For permanent resources they can get back to at any time, create a Notion or Confluence document with extensive descriptions and suggestions. This way, they can take a look whenever they have questions, or want to chime in with something.
Remote Work Privacy and Security Issues
Working from multiple locations and using questionable WiFi connections exposes sensitive company data, making it susceptible to cyber-attacks and breaches.
There are several ways to protect your database — and we strongly recommend you use all of them:
- Limit the data access for employees — Only provide them with information necessary for their work; not because you don’t trust them, but because in case someone hacks their accounts, their access is more limited by default.
- Provide company devices and applications — Separating business and personal devices is the handiest way of keeping both employees’ personal information and company data safe. With pre-installed software and tools approved by the company, there’s less risk that they will use dubious programs. Moreover, your IT department can remotely access their computers and resolve the issues in a flash.
- Monitor computer use remotely — Track websites visited to instantly reveal whether employees have visited the unsafe ones, or have fallen for phishing scams, so you can act fast.
- Implement a password manager — These provide both password safety and convenience in case someone tends to forget their passwords.
- Use data encryption, multi-factor authentication (MFA), and single sign-on (SSO) — These are the standard safety procedures plenty of companies use to protect classified data.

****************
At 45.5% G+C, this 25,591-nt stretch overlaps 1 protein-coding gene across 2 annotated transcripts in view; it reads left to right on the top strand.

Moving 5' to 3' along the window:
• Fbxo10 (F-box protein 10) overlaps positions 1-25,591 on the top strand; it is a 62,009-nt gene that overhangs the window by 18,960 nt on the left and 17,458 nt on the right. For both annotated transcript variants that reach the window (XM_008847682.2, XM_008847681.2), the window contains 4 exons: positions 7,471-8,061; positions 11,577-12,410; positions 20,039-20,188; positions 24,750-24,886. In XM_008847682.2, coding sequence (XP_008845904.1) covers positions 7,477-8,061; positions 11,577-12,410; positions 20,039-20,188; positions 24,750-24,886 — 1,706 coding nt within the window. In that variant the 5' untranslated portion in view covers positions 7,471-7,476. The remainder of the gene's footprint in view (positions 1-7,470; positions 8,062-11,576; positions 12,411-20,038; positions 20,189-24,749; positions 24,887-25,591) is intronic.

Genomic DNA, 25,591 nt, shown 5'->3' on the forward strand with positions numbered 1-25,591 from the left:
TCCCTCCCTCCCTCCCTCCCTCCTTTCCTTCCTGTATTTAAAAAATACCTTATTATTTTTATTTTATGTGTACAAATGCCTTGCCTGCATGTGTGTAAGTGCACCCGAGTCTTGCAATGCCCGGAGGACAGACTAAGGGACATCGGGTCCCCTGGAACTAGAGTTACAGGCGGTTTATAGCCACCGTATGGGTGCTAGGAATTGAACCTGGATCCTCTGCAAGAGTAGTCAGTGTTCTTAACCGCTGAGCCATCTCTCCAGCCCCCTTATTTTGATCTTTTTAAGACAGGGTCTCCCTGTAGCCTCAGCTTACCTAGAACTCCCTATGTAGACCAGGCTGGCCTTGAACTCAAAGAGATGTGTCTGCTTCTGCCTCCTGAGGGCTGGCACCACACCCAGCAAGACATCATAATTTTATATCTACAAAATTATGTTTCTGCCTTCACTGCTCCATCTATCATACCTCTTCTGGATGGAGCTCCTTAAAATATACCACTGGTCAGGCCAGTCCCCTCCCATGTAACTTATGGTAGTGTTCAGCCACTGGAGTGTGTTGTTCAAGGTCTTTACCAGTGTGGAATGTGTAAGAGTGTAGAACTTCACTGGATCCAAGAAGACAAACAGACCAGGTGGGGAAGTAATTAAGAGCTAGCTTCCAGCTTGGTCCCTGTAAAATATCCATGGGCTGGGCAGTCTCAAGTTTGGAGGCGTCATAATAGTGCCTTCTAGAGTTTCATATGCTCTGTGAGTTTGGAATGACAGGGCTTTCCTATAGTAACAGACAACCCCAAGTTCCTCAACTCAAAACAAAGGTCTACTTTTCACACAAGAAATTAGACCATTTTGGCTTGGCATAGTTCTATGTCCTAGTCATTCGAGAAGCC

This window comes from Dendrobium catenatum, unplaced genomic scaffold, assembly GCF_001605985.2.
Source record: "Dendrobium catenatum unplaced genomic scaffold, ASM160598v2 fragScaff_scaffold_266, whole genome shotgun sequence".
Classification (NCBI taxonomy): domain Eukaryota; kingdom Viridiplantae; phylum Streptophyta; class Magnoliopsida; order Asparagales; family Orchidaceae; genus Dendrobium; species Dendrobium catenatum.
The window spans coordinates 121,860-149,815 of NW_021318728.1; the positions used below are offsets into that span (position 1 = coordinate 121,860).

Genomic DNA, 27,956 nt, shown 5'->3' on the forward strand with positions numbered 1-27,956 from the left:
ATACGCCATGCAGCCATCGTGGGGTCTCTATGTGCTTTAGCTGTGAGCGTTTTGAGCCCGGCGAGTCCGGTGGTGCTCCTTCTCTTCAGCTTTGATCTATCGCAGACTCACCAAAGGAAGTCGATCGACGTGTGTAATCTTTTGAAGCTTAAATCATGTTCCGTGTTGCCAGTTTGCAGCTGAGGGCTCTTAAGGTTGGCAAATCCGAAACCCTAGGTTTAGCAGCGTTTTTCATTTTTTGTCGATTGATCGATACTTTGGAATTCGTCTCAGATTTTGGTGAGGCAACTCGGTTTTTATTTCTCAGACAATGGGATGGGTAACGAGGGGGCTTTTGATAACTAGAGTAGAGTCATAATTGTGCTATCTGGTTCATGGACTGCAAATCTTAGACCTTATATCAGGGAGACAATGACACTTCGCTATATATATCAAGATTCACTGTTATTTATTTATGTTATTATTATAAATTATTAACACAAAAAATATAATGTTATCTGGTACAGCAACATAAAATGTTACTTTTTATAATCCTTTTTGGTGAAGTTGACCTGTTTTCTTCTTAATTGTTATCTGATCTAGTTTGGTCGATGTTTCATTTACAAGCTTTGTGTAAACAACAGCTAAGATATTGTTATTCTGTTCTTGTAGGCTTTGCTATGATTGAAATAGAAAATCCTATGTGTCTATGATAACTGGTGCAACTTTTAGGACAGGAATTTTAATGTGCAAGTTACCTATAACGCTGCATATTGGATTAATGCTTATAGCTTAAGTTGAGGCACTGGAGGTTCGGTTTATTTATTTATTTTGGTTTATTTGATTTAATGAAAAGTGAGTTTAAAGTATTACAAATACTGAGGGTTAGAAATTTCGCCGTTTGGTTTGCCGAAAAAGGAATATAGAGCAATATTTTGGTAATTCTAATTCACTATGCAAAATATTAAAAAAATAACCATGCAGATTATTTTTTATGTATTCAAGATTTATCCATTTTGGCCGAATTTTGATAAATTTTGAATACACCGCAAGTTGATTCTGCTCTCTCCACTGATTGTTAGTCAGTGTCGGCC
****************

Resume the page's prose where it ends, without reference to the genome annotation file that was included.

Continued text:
- Deploy VPN to secure home networks — It may be impossible to assess every network your remote employee uses, but you can be safe when they work from home.
- Ensure GDPR compliance or compliance with other relevant regulations.
Automating HR Tasks
HR automation is a process that automates repetitive tasks with AI-powered software and digital tools. When implemented correctly, HR automation uses artificial intelligence guided by human touch to automatically handle candidate sourcing, outreach, assessment, onboarding, payroll, and administration.
An experienced HR professional still needs to set up and oversee these tools and find the best way to use the data they provide. Just like in other cases, automation still can’t replace people completely and doesn’t work on autopilot.
Benefits and Purpose of HR Automation
The initial argument against automation is that it will leave people jobless, but that’s far from the truth. The real purpose of HR automation is to bring joy back to work by leaving monotonous, mindless work behind to get creative and explore new ideas.
Before AI-powered HR automation skyrocketed, managers and admins used to spend about 14 hours a week on administrative drudgery. The ones who didn’t board the automation train struggled with lower productivity, higher costs of operating, and numerous mistakes.